Explains how reference pricing programs, when implemented in consumer-friendly ways, can minimize price variation and encourage consumers to shop for care based on price and quality.
As part of their tax obligation to provide benefits to the community beyond hospital care, nonprofit hospitals can fund oral health initiatives such as community dental clinics, mobile dental services, vouchers for dental care and oral health advocacy coalitions in the communities they serve. In this issue brief we explain how to advocate for such initiatives.
Although the Affordable Care Act now offers individuals greatly expanded access to health coverage, simply having an insurance card does not guarantee access to high-quality health care.
Congressional proposals to cut and cap Medicaid will put enormous pressure on states to cut services – and will make it nearly impossible for states that now have gaps in their coverage to ever catch up. The struggle to provide oral health care illustrates this problem. Currently, all states must provide oral health care for children, but oral health coverage for adults including seniors and people with disabilities is optional for states.
Recent actions by the Center for Medicare and Medicaid Services (CMS) represent an encouraging recognition–by one of the biggest payers of health care in the nation—that one-size-fits all payment reforms do not benefit everyone equally.
And they raise the question of whether some of these pay-for-performance programs should be adjusted to better address racial and ethnic health disparities.
Families USA and the Institute for Clinical and Economic Review (ICER) have produced a new series of consumer guides to help patients and clinicians focus on which tests or treatments to choose when several reasonable options exist.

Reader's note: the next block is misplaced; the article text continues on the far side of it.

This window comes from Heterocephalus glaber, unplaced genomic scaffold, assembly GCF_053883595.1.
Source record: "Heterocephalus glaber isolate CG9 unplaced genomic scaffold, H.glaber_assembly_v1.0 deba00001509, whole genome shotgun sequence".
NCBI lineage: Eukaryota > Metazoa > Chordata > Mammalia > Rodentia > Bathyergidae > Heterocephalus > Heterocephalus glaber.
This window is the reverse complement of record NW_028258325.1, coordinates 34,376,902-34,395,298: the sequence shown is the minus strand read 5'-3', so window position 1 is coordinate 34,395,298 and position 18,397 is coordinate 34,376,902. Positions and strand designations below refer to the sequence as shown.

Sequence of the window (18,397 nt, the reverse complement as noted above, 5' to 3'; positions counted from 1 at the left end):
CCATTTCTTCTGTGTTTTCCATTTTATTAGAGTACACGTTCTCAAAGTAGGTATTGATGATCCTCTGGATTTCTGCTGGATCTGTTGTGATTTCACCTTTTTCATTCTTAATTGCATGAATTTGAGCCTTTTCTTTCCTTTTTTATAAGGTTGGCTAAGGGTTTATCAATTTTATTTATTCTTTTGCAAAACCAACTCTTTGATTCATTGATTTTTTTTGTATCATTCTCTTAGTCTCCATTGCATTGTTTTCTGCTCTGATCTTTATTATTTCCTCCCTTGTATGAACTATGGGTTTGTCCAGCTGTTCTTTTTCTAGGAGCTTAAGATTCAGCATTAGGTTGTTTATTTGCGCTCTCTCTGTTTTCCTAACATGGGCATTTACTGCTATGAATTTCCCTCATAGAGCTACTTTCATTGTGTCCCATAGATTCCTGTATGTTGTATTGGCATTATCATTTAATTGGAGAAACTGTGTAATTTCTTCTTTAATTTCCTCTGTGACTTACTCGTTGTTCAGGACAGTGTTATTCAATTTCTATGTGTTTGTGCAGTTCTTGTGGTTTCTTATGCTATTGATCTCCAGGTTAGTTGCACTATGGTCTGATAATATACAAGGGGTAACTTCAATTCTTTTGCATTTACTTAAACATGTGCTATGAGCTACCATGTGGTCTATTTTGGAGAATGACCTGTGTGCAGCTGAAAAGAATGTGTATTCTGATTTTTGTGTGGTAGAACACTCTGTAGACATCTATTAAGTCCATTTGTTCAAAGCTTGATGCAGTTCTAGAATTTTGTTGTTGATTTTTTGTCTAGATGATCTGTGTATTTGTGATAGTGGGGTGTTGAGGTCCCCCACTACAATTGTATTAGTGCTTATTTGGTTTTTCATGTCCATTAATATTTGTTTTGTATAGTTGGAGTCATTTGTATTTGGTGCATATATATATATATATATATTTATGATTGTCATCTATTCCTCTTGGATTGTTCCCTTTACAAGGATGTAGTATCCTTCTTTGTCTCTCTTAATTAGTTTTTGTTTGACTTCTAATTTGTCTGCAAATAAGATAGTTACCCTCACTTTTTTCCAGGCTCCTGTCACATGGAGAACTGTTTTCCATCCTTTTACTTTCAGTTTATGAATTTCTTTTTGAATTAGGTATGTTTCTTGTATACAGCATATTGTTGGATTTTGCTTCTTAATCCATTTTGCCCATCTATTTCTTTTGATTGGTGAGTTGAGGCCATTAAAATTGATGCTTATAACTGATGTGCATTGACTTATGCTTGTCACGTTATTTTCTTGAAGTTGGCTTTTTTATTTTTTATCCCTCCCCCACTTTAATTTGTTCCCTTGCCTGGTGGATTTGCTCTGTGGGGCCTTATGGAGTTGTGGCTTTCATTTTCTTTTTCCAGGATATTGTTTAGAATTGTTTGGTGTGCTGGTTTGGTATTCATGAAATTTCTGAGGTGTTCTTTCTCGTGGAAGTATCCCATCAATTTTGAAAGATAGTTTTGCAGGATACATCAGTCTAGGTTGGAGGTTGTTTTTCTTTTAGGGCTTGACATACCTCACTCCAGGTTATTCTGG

Today, Families USA issues a call to action in support of Health Reform 2.0 – a series of 19 specific proposals to improve health care for everyone in our nation. In the years ahead, we will build support for those proposals to hasten their adoption.
The timing for our proposals is challenging—many of you might reasonably wonder, at a point when the Affordable Care Act faces one of its most fundamental threats, is this the time to be thinking about the future of health care? Our answer is, “yes.”
There wasn’t a dull moment at the 22nd annual Health Action conference. Whether you were in Washington, D.C., sharing in the action with us, or you weren’t able to make it this year, this list includes many of our favorite moments from #HA2017 to help you reminisce or see what you missed.
The Senate Republicans finally released their bill to repeal the ACA. It is now evident why Senate leadership has attempted to withhold details of this bill from the public. This bill would only inflict more harm on people’s access to health care, compared to the House repeal bill that CBO estimated would strip coverage from 23 million people.
The bill would end the Medicaid expansion, allow states to eliminate essential health benefits and minimum coverage requirements, cut financial assistance for private coverage, instituted an age tax on premiums, and more. Our blog dives into each aspect of the bill and explains what it means for coverage.
The House Republican bill to repeal the Affordable Care Act (ACA) and cut the Medicaid program would cause immediate and critical problems for American Indian and Alaska Native peoples. Repeal would take funding away from federally recognized tribes and tribal organizations that now provide comprehensive health services in Alaska.